Partial Differential Equations

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# Partial Differential Equations - PowerPoint PPT Presentation

Partial Differential Equations. Introduction Adam Zornes, Deng Li Discretization Methods Chunfang Chen, Danny Thorne, Adam Zornes. What do You Stand For?. A PDE is a P artial D ifferential E quation This is an equation with derivatives of at least two variables in it.

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Presentation Transcript
Partial Differential Equations
• Introduction
• Discretization Methods
• Chunfang Chen, Danny Thorne, Adam Zornes
What do You Stand For?
• A PDE is a Partial Differential Equation
• This is an equation with derivatives of at least two variables in it.
• In general, partial differential equations are much more difficult to solve analytically than are ordinary differential equations
What Does a PDE Look Like
• Let u be a function of x and y. There are several ways to write a PDE, e.g.,
• ux + uy = 0
• du/dx + du/dy = 0
The Baskin Robin’s esq Characterization of PDE’s
• The order is determined by the maximum number of derivatives of any term.
• Linear/Nonlinear
• A nonlinear PDE has the solution times a partial derivative or a partial derivative raised to some power in it
• Elliptic/Parabolic/Hyperbolic
Six One Way
• Say we have the following: Auxx + 2Buxy + Cuyy + Dux + Euy + F = 0.
• Look at B2 - AC
• < 0 elliptic
• = 0 parabolic
• > 0 hyperbolic
Or Half a Dozen Another
• A general linear PDE of order 2:
• Assume symmetry in coefficients so that A = [aij] is symmetric. Eig(A) are real. Let P and Z denote the number of positive and zero eigenvalues of A.
• Elliptic: Z = 0 and P = n or Z = 0 and P = 0..
• Parabolic: Z > 0 (det(A) = 0).
• Hyperbolic: Z=0 and P = 1 or Z = 0 and P = n-1.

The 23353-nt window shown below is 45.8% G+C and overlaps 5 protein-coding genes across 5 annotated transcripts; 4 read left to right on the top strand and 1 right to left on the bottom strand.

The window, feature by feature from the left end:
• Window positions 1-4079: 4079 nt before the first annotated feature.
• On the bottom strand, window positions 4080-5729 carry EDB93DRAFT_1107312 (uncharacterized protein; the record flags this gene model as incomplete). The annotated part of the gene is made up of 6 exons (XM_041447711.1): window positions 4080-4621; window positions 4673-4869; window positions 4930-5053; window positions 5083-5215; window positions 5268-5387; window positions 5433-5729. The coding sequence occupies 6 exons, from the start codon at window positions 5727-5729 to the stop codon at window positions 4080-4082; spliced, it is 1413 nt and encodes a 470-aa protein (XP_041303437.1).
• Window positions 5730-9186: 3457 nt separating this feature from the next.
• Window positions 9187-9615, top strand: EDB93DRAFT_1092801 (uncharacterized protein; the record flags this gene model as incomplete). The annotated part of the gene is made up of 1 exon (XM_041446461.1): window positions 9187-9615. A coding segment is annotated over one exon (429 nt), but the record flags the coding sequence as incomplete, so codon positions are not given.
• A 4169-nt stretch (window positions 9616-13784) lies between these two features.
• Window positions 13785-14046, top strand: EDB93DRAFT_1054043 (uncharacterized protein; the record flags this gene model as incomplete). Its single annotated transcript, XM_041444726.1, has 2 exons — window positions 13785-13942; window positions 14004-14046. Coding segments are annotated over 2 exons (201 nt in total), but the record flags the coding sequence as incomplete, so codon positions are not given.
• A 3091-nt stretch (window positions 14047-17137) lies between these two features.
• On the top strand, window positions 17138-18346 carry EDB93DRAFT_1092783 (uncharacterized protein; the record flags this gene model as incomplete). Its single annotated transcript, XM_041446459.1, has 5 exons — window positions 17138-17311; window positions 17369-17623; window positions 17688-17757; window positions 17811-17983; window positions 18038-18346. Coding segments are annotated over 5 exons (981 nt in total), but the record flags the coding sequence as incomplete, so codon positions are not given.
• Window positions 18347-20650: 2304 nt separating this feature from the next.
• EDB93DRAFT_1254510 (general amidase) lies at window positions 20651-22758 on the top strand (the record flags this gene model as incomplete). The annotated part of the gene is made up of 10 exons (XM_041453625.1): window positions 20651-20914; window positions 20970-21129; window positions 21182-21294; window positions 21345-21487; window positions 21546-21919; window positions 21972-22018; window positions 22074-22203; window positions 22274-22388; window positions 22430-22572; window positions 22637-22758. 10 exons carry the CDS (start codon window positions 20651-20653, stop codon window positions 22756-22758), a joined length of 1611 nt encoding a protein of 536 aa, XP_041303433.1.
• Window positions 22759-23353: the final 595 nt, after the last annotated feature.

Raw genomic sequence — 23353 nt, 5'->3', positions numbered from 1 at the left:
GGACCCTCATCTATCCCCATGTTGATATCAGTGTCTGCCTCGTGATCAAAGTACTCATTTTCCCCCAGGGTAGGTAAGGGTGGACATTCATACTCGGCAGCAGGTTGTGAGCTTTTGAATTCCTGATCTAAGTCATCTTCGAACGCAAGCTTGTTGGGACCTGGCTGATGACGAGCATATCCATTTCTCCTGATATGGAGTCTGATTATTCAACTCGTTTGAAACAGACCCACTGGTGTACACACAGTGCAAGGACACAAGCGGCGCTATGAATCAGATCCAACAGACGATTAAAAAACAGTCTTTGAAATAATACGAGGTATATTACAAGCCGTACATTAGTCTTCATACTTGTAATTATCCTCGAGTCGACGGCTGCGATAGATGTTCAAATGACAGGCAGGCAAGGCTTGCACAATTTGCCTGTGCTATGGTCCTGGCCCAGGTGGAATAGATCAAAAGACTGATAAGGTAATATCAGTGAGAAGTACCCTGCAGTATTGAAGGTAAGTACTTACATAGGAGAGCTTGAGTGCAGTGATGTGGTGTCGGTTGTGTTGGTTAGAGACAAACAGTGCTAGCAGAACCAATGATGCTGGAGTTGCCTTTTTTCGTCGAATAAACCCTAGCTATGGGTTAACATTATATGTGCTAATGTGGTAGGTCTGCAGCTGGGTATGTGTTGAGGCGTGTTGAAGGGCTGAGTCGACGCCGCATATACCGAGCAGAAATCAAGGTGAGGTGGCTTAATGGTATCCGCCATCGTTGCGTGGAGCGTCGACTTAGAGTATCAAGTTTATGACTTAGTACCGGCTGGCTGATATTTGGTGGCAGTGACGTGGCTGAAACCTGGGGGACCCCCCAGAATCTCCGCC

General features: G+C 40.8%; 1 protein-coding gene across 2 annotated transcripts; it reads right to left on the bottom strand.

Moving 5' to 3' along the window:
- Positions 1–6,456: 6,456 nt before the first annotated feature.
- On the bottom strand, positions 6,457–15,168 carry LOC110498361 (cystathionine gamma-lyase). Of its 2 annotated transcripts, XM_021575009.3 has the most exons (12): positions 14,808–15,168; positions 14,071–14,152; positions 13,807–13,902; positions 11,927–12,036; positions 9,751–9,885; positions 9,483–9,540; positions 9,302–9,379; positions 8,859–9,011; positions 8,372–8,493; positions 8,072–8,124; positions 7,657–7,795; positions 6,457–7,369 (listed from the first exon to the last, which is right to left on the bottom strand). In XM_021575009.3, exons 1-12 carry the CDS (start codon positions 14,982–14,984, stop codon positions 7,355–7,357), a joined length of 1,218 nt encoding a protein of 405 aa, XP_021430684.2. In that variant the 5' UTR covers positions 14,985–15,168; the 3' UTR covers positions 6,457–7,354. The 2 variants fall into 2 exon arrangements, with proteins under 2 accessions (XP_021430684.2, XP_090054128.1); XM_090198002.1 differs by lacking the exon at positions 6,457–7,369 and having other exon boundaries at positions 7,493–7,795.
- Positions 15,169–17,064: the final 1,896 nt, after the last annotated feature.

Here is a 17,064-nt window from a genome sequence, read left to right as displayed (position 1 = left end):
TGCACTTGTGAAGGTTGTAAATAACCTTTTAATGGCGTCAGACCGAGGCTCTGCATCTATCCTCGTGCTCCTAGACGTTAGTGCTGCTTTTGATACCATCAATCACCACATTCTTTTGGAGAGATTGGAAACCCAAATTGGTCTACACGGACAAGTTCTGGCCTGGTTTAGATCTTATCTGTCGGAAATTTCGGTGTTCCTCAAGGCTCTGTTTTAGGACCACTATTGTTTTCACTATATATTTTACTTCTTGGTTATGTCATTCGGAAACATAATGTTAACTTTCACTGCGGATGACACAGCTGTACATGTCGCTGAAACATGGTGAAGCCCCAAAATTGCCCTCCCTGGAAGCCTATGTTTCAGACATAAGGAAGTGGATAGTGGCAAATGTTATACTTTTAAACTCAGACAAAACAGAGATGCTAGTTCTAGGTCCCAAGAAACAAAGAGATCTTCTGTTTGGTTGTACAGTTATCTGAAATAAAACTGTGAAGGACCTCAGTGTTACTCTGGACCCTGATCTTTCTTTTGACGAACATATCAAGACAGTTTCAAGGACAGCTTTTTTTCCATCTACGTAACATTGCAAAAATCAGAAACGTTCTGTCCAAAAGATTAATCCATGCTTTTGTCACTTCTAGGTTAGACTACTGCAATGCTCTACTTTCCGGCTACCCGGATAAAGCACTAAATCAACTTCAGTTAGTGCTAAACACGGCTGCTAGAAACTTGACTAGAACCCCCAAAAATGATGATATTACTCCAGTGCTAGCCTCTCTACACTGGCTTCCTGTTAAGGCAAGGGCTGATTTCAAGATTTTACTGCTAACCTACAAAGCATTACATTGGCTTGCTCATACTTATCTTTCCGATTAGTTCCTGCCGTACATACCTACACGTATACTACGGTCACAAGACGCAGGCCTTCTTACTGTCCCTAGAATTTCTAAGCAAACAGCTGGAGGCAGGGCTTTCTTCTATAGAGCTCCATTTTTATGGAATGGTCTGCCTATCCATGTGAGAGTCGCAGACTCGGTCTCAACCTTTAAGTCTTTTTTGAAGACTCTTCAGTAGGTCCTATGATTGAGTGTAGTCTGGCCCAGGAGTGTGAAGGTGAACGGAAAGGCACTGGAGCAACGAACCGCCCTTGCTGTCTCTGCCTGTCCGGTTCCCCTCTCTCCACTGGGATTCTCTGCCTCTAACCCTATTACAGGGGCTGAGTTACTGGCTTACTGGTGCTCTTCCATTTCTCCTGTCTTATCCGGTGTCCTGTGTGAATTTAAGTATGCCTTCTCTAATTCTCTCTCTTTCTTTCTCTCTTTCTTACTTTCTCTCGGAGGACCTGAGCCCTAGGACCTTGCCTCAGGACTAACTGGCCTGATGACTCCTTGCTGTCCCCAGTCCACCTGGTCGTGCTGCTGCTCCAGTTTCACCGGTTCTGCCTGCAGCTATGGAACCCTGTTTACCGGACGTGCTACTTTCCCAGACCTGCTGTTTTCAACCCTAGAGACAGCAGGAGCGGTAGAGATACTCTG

• Ultra hyperbolic: Z = 0 and 1 < P < n-1.
Elliptic, Not Just For Exercise Anymore
• Elliptic partial differential equations have applications in almost all areas of mathematics, from harmonic analysis to geometry to Lie theory, as well as numerous applications in physics.
• The basic example of an elliptic partial differential equation is Laplace’s Equation
• uxx - uyy = 0
The Others
• The heat equation is the basic Hyperbolic
• ut - uxx - uyy = 0
• The wave equations are the basic Parabolic
• ut - ux - uy = 0
• utt - uxx - uyy = 0
• Theoretically, all problems can be mapped to one of these
What Happens Where You Can’t Tell What Will Happen
• Types of boundary conditions
• Dirichlet: specify the value of the function on a surface
• Neumann: specify the normal derivative of the function on a surface
• Robin: a linear combination of both
• Initial Conditions
Is It Worth the Effort?
• Basically, is it well-posed?
• A solution to the problem exists.
• The solution is unique.
• The solution depends continuously on the problem data.
• In practice, this usually involves correctly specifying the boundary conditions
Why Should You Stay Awake for the Remainder of the Talk?
• Enormous application to computational science, reaching into almost every nook and cranny of the field including, but not limited to: physics, chemistry, etc.
Example
• Laplace’s equation involves a steady state in systems of electric or magnetic fields in a vacuum or the steady flow of incompressible non-viscous fluids
• Poisson’s equation is a variation of Laplace when an outside force is applied to the system
Coupled Eigenvalue Problem
• Structure/Acoustic Coupled system
3D Coupled Problem

Ω0 : a three-dimensional acoustic region,

S0 : a plate region,

Γ0=∂Ω0＼S0 : a part of the boundary of the acoustic field,

∂S0 : the boundary of the plate,

P0 : the acoustic pressure in Ω0,

U0 : the vertical plate displacement,

c : the sound velocity,

ρ0 : the air mass density,

D : the flexural rigidity of plate,

ρ1 : the plate mass density,

n : the outward normal vector on ∂Ω from Ω0, and

σ : the outward normal vector on ∂S0 from S0.

2D Un-coupled Problem
• Acoustic Problem
2D Un-coupled Problem
• Structure Problem

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HomeworkMake the procese how to get theeigenvalue of structure problem(on previous page).